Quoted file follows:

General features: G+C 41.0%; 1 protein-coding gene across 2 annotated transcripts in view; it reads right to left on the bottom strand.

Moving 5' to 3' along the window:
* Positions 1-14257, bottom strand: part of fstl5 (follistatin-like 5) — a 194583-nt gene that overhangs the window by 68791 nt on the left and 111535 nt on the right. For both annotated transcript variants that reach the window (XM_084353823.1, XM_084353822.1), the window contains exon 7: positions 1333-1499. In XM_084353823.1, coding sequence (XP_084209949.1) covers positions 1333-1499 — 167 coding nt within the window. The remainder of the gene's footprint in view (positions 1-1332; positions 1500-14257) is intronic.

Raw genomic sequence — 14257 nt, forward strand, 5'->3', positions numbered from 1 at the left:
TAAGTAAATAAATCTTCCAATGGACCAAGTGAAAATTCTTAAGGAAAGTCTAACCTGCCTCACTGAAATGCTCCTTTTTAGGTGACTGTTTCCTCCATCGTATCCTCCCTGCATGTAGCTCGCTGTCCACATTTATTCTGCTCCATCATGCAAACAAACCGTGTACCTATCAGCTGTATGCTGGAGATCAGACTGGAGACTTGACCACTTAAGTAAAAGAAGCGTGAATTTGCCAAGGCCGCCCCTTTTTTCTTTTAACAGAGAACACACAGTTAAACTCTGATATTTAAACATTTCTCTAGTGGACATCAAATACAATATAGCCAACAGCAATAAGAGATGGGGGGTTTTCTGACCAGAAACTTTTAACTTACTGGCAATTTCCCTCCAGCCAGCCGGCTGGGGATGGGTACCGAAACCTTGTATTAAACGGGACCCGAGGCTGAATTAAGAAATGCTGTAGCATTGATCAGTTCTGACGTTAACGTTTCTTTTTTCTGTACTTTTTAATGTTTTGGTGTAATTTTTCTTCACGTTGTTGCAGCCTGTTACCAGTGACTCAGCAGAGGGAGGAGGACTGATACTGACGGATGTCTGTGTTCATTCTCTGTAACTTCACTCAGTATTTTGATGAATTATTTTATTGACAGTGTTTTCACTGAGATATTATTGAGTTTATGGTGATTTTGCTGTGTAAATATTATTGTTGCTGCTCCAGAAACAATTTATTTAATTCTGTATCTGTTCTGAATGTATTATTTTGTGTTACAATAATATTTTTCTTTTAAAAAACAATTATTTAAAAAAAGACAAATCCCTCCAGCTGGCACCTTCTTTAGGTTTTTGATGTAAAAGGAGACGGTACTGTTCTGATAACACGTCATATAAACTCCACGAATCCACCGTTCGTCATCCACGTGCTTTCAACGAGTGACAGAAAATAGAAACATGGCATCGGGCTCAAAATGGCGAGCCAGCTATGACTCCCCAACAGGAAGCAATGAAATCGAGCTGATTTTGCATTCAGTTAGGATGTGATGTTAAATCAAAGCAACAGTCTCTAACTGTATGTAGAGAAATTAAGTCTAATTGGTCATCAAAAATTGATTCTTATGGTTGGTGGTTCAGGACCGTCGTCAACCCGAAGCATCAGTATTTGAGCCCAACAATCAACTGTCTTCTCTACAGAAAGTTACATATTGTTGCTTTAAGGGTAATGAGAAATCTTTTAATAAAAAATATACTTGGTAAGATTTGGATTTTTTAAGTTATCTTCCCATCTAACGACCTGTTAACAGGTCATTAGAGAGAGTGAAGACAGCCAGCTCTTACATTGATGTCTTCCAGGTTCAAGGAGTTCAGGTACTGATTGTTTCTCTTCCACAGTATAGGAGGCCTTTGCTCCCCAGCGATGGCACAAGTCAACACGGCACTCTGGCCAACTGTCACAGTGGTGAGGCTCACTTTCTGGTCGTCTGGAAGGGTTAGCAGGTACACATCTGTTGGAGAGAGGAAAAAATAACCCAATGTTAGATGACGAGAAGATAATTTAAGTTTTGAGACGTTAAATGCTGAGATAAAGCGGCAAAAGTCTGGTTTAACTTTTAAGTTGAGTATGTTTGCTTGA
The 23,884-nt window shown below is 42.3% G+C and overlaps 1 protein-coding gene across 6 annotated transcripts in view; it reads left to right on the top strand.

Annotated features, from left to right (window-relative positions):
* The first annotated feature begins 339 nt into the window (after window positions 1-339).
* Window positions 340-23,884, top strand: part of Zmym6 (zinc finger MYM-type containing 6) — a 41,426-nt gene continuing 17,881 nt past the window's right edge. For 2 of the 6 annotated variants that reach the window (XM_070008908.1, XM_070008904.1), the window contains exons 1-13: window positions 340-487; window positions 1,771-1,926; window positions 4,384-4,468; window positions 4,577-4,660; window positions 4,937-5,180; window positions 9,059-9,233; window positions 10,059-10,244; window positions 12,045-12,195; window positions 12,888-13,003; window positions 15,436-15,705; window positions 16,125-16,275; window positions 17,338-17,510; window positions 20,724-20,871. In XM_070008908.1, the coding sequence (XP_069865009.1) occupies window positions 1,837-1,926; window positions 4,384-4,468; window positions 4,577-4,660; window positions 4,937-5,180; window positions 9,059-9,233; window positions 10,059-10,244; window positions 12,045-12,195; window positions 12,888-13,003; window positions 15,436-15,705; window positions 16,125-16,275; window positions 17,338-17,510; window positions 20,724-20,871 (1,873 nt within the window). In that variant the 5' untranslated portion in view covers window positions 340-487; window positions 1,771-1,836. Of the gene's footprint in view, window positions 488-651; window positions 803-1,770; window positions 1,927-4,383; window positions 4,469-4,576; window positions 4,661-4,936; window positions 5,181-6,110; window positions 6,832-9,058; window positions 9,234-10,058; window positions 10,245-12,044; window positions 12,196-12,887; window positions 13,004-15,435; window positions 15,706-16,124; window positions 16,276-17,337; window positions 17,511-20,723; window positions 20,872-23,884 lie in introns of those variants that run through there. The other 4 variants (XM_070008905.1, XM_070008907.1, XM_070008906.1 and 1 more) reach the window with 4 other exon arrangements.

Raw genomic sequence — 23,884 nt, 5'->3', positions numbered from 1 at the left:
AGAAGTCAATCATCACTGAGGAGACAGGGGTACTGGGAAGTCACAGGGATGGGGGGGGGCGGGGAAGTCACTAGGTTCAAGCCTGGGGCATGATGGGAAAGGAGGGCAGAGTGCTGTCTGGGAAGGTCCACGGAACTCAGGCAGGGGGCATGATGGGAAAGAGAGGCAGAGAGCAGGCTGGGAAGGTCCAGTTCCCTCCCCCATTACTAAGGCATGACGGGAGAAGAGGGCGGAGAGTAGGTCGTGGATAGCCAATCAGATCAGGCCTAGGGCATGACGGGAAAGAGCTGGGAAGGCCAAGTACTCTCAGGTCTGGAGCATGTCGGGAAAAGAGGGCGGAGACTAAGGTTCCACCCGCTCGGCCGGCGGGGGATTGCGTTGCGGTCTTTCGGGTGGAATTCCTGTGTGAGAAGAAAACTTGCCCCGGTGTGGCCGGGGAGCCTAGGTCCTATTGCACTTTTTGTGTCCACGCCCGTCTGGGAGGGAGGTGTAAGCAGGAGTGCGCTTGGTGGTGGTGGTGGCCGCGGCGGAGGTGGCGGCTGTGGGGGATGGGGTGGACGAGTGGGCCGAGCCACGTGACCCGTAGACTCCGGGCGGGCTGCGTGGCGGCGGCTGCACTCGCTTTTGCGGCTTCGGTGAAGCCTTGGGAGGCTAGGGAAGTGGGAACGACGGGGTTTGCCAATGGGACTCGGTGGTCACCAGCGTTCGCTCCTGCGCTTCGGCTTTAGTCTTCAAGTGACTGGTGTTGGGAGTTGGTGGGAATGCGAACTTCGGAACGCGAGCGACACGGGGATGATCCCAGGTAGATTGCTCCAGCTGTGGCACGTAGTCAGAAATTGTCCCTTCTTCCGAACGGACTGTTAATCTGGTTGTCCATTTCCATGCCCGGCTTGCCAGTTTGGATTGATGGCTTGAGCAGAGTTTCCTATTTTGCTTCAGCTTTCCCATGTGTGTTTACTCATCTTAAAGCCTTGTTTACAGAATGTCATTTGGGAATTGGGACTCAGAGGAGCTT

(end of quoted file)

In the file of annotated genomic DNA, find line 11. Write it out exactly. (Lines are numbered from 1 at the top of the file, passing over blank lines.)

AGAAGTCAATCATCACTGAGGAGACAGGGGTACTGGGAAGTCACAGGGATGGGGGGGGGCGGGGAAGTCACTAGGTTCAAGCCTGGGGCATGATGGGAAAGGAGGGCAGAGTGCTGTCTGGGAAGGTCCACGGAACTCAGGCAGGGGGCATGATGGGAAAGAGAGGCAGAGAGCAGGCTGGGAAGGTCCAGTTCCCTCCCCCATTACTAAGGCATGACGGGAGAAGAGGGCGGAGAGTAGGTCGTGGATAGCCAATCAGATCAGGCCTAGGGCATGACGGGAAAGAGCTGGGAAGGCCAAGTACTCTCAGGTCTGGAGCATGTCGGGAAAAGAGGGCGGAGACTAAGGTTCCACCCGCTCGGCCGGCGGGGGATTGCGTTGCGGTCTTTCGGGTGGAATTCCTGTGTGAGAAGAAAACTTGCCCCGGTGTGGCCGGGGAGCCTAGGTCCTATTGCACTTTTTGTGTCCACGCCCGTCTGGGAGGGAGGTGTAAGCAGGAGTGCGCTTGGTGGTGGTGGTGGCCGCGGCGGAGGTGGCGGCTGTGGGGGATGGGGTGGACGAGTGGGCCGAGCCACGTGACCCGTAGACTCCGGGCGGGCTGCGTGGCGGCGGCTGCACTCGCTTTTGCGGCTTCGGTGAAGCCTTGGGAGGCTAGGGAAGTGGGAACGACGGGGTTTGCCAATGGGACTCGGTGGTCACCAGCGTTCGCTCCTGCGCTTCGGCTTTAGTCTTCAAGTGACTGGTGTTGGGAGTTGGTGGGAATGCGAACTTCGGAACGCGAGCGACACGGGGATGATCCCAGGTAGATTGCTCCAGCTGTGGCACGTAGTCAGAAATTGTCCCTTCTTCCGAACGGACTGTTAATCTGGTTGTCCATTTCCATGCCCGGCTTGCCAGTTTGGATTGATGGCTTGAGCAGAGTTTCCTATTTTGCTTCAGCTTTCCCATGTGTGTTTACTCATCTTAAAGCCTTGTTTACAGAATGTCATTTGGGAATTGGGACTCAGAGGAGCTT